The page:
Written by Tenley Haraldson.
Reviewed by cleaning expert Sean Busch.
Medically reviewed by board-certified dermatologist, 
Dr. Julie Jackson, MD, FAAD.


First developed in the 1930s, sulfates are effective cleaning ingredients that easily remove dirt and oil from a wide variety of surfaces. In recent years, consumers have questioned the safety of sulfates.

Why are so many manufacturers turning to “sulfate-free” solutions – and is the negative hype surrounding sulfates warranted?

What Are Sulfates?

Sulfates are detergents made of sulfur-containing mineral salts. Derived from either petroleum-based or plant-based sources, they’re cheap for companies to obtain and create rich lather that consumers look for in shampoos and soaps.

Many consumer product companies add sulfates to household cleaning products like laundry detergent, dish soap, carpet cleaner, and all-purpose cleaner. They’re also commonly found in personal care products like shampoo, body wash, shaving cream, and toothpaste. 

The most commonly-used sulfate compounds are:

  • sodium lauryl sulfate (SLS)
  • sodium laureth sulfate (e.g. SLES, sodium lauryl ether sulfate)
  • ammonium laureth sulfate (ALS)
  • sodium stearyl sulfate
  • sodium lauryl sulfoacetate (SLSA)
  • sodium coco sulfate

How Do Sulfates Work? 

Sulfates are surfactants, meaning that they lower the surface tension of water so oil, dirt, and grime can mix with it more easily. One side of the molecule attaches to oil while the other side attaches to water. This helps cleaning products lift, dissolve, and rinse impurities away.

SLS Body Wash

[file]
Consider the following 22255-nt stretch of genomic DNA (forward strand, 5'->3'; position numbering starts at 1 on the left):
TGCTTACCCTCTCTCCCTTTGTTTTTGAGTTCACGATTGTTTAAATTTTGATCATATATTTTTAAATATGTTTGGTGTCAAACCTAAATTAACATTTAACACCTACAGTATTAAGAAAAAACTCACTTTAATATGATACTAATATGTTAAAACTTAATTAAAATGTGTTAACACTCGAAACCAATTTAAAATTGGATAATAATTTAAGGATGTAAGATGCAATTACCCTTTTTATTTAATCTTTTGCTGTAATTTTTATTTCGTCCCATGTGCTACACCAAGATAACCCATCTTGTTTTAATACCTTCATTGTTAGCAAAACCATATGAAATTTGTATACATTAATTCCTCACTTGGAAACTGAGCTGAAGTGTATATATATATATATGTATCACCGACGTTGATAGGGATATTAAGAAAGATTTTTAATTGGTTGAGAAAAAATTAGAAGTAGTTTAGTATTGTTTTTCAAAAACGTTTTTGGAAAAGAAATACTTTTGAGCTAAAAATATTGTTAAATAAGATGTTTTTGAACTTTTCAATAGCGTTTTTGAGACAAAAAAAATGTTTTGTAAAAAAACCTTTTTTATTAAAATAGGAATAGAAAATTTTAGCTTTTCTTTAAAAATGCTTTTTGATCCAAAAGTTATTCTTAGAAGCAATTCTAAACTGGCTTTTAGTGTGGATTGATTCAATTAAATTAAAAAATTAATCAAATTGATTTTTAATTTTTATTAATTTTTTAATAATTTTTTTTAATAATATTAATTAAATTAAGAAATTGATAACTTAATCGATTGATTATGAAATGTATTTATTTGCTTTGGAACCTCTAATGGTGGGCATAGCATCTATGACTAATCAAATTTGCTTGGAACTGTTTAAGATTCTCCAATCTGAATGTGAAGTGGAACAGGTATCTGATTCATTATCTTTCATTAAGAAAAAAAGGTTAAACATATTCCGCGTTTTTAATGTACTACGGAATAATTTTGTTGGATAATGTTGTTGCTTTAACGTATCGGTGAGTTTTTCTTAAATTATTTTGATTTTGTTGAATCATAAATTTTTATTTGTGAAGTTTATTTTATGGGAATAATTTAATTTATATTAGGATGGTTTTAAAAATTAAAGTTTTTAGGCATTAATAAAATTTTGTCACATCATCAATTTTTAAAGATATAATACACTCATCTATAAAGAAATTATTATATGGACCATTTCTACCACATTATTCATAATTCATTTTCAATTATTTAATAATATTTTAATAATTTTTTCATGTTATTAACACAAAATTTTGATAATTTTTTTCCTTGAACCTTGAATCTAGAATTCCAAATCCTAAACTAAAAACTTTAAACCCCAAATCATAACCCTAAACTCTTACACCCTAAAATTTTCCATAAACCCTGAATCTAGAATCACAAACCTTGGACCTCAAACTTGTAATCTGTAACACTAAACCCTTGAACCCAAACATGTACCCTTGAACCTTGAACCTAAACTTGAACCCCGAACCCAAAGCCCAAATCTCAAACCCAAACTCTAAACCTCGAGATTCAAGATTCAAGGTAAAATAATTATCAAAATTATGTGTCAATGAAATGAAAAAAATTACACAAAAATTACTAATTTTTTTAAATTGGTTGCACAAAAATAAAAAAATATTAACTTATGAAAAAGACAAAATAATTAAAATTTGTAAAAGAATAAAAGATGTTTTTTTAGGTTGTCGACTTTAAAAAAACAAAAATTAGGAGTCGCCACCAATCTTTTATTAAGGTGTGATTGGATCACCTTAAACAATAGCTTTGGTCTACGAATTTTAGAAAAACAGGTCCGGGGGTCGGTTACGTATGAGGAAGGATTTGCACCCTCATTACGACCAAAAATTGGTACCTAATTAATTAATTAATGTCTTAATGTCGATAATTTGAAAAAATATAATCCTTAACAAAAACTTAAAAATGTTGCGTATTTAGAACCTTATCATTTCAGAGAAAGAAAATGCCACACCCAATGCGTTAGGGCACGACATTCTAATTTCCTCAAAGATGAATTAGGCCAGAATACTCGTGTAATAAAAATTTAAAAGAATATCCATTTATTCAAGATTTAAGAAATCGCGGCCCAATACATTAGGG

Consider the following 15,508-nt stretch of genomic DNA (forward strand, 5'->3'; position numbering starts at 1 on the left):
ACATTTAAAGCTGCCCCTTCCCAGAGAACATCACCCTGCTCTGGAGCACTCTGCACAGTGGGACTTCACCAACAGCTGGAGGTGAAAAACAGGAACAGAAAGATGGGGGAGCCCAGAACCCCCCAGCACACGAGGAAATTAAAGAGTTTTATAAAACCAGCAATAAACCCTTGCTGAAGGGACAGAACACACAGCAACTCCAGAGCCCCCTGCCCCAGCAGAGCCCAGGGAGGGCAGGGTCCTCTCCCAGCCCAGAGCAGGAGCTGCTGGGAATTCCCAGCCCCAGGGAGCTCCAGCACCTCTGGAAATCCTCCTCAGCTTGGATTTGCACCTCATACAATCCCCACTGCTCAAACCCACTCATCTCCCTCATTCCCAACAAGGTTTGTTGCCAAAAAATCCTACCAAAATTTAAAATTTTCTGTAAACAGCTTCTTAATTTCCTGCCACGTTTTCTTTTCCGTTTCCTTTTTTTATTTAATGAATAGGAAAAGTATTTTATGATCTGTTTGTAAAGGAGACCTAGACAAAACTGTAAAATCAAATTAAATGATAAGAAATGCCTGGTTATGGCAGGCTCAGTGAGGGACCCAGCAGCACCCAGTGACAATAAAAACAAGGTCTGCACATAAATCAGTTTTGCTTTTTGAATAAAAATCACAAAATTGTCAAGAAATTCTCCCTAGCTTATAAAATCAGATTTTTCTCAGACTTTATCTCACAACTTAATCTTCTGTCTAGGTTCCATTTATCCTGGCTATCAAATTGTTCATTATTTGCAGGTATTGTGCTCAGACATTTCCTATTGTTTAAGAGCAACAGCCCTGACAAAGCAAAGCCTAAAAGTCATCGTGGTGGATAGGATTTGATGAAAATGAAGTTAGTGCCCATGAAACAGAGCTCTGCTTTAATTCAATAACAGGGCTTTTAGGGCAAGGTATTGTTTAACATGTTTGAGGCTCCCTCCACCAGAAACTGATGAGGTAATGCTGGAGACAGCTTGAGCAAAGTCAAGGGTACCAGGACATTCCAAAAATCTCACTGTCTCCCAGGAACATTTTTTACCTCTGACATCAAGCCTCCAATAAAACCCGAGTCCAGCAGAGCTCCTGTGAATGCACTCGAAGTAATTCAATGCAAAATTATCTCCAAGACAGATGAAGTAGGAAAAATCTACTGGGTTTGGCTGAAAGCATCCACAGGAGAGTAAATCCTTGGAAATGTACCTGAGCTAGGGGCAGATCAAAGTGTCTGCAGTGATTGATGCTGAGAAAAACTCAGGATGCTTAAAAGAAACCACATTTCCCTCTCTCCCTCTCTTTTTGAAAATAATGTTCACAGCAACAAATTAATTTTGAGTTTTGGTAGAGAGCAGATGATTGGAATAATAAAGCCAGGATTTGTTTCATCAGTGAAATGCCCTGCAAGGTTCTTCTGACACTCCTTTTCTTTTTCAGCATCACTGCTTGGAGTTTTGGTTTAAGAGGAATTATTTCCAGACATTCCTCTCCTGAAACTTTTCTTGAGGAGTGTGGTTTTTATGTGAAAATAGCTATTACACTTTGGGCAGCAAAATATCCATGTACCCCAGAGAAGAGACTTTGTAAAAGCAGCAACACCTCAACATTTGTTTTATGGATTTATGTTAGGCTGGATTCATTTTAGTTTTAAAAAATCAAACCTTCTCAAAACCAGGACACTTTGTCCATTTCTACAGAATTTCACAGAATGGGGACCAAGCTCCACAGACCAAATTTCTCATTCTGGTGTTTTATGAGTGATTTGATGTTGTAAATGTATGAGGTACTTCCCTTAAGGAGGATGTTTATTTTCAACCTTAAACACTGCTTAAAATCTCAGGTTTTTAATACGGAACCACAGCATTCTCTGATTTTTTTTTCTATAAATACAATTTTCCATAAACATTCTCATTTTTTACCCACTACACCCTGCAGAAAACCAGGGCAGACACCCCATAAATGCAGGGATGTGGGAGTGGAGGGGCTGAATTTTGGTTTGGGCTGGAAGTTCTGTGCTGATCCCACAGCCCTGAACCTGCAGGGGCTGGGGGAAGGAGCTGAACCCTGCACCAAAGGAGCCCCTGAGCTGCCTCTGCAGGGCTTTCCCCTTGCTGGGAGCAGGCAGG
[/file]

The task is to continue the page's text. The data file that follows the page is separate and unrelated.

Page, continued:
What Is SLS?

SLS is the best-known and most commonly-used sulfate. It’s inexpensive and can be derived from a number of sources including petroleum, coconut oil, and even palm oil. 

Is SLS the Same as SLES? 

Although they sound similar – and they’re often used in the same types of products – SLS and SLES are two separate surfactants with two different chemical formulas

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SLS vs SLES
SLES is derived from SLS through a chemical reaction called ethoxylation, when ethylene oxide is introduced to make it less drying and more gentle than SLS. The problem is that ethoxylation can create trace amounts of 1,4- dioxane.

The FDA acknowledges 1,4- dioxane as a possible carcinogen, and since the 1980’s, has monitored the risks of 1,4- dioxane and its inclusion in certain consumer goods. The agency states that if it finds its presence in cosmetics poses a health hazard, they will take steps to regulate its use and notify the public accordingly. 

Are There Potential Sodium Lauryl Sulfate Dangers?

There’s a great deal of controversy around the use of SLS and other sulfates. For every report that claims it’s harmful, there’s another that says the opposite. With such conflicting reports, it’s unsurprising that many consumers are unsure what to think about SLS safety.

The World Health Organization (WHO), however, has detailed several warnings about SLS. It reports that SLS can be harmful if swallowed and may cause eye, skin, and respiratory irritation.